Neural Networks as universal function approximators
How to intuitvely understand what Neural Networks are trying to do
When you first learn about Neural Networks you are bombarded with matrix multiplications, non-linearities, and back propagation. There are many great resources, where you can learn about this (very important) stuff. This is not one of them.
The question I want to answer is the following:
What are we solving when we are using Neural Networks?
Neural Networks are function approximators. But what is a function approximator?
We can model anything with an input and an output as a function. There are simple functions and there are very very complex functions. An example of a complex function would be: f(image) → Numerical value [0–9]
This function f takes as input a 28-pixel x 28-pixel image and returns the digit that this image represents. This digit is part of the MNIST dataset.
You can try to model this function “per hand”. You could say if the pixel in this position and the next position is white and the fourth pixel in the third row is black, this image represents the digit 9. This is incredibly complicated, but for decades computer vision scientist tried to solve these problems like this.
The problem is so hard because your input space is so large. In this case we are talking about a 784 (28 * 28) dimensional input space. Just imagine how big this space gets if you have full HD image.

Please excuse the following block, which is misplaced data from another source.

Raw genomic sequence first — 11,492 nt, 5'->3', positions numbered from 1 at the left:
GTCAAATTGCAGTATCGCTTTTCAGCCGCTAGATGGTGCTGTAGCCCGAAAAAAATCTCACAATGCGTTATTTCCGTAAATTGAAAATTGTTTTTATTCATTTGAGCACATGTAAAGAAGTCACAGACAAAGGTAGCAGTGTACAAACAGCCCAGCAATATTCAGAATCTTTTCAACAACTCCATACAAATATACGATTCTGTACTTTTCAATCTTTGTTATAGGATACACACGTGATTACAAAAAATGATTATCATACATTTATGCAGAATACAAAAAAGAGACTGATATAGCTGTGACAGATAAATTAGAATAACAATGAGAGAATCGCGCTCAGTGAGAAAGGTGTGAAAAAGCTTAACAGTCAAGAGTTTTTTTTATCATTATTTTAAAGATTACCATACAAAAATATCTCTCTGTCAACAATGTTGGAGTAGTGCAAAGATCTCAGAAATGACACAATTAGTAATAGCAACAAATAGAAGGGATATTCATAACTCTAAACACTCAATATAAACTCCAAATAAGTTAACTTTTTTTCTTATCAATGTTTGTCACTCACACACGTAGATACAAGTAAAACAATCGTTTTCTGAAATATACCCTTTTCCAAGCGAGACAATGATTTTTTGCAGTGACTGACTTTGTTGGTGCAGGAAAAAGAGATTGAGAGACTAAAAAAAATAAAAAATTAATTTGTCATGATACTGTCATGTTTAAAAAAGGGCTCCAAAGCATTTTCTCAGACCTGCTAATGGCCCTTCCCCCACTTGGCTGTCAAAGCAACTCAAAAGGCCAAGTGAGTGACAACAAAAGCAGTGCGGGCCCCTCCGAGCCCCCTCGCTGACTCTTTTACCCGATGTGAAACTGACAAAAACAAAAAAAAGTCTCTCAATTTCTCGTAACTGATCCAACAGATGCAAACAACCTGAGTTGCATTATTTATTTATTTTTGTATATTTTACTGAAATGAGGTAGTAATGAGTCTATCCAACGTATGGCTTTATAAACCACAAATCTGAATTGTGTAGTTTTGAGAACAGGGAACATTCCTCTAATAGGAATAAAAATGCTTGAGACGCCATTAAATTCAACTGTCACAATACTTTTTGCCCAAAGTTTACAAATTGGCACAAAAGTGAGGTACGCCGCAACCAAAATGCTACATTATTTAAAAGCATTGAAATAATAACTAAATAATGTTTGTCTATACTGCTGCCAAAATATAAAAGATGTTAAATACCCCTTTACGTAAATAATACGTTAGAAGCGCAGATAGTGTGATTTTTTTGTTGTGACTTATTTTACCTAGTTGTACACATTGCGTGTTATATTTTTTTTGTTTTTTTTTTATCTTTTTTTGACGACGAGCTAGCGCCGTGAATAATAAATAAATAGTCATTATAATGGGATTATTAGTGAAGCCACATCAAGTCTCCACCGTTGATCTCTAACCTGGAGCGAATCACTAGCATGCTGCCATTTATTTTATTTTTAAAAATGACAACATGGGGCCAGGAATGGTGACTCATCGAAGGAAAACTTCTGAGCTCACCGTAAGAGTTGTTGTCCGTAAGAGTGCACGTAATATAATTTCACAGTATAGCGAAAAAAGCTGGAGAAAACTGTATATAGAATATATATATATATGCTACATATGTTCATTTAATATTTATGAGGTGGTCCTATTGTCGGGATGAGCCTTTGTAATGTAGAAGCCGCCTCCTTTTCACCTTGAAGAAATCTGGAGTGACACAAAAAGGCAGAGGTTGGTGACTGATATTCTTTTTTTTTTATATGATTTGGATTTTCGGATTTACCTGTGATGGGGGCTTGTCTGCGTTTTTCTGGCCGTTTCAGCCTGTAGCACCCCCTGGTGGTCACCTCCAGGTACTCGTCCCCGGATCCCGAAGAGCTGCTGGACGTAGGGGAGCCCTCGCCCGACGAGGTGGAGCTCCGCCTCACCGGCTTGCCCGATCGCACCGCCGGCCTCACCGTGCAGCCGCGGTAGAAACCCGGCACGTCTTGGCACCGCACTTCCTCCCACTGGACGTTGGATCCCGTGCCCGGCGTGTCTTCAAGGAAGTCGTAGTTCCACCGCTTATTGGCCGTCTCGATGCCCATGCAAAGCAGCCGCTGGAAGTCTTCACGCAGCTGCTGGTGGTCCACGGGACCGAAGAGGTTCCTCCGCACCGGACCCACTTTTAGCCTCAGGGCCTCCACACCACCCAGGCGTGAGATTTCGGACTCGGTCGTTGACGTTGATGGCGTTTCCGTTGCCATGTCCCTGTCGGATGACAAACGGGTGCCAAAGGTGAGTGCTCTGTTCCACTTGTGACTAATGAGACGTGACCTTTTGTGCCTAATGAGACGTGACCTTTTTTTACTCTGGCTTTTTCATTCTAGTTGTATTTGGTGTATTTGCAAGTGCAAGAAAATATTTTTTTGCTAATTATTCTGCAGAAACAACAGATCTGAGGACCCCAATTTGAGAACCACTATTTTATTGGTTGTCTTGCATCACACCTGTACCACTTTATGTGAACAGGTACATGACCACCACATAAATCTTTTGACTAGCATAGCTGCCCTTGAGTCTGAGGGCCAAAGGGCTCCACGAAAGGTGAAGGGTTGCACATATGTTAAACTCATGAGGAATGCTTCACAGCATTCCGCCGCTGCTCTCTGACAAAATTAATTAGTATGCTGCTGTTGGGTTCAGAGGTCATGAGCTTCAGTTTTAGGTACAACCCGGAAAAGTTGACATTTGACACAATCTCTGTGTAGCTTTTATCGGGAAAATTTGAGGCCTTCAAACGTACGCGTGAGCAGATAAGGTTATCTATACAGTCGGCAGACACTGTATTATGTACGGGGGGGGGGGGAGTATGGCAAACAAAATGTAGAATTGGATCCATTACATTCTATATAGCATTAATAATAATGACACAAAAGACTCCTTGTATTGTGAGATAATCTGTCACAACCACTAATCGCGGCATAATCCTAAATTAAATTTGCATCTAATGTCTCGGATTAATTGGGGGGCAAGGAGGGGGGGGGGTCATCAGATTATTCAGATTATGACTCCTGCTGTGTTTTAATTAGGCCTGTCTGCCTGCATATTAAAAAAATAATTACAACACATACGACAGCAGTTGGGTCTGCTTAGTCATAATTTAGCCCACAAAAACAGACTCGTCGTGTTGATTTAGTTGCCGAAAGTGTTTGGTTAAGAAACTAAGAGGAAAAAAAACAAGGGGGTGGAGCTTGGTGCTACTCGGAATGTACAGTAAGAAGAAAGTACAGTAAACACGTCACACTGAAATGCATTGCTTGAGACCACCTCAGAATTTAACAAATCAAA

The ultimate function approximator
With the introduction of neural networks, we had a tool that could iteratively model a function better and better. You would have to define the input and the expected output and let the network find the best combination of matrix multiplications and non-linearities to model this function.
This opens up a brand new door to programming in general, where you just have to define your input, expected output and gather enough data to train such a function approximator. If you are interested in this concept you have to read Andrej Karpathy’s blog post on what he calls Software 2.0.
This is currently by far our best tool to solve problems in such a high dimensional input space, where the complexity of hand-engineered features simply explodes.
I hope this article illustrated a new way of thinking about Neural Networks. I think the concept of software 2.0 is extremely interesting and promising. It could fundamentally change the way we think about a huge range of problems.
Thank you for reading and keep up the learning!
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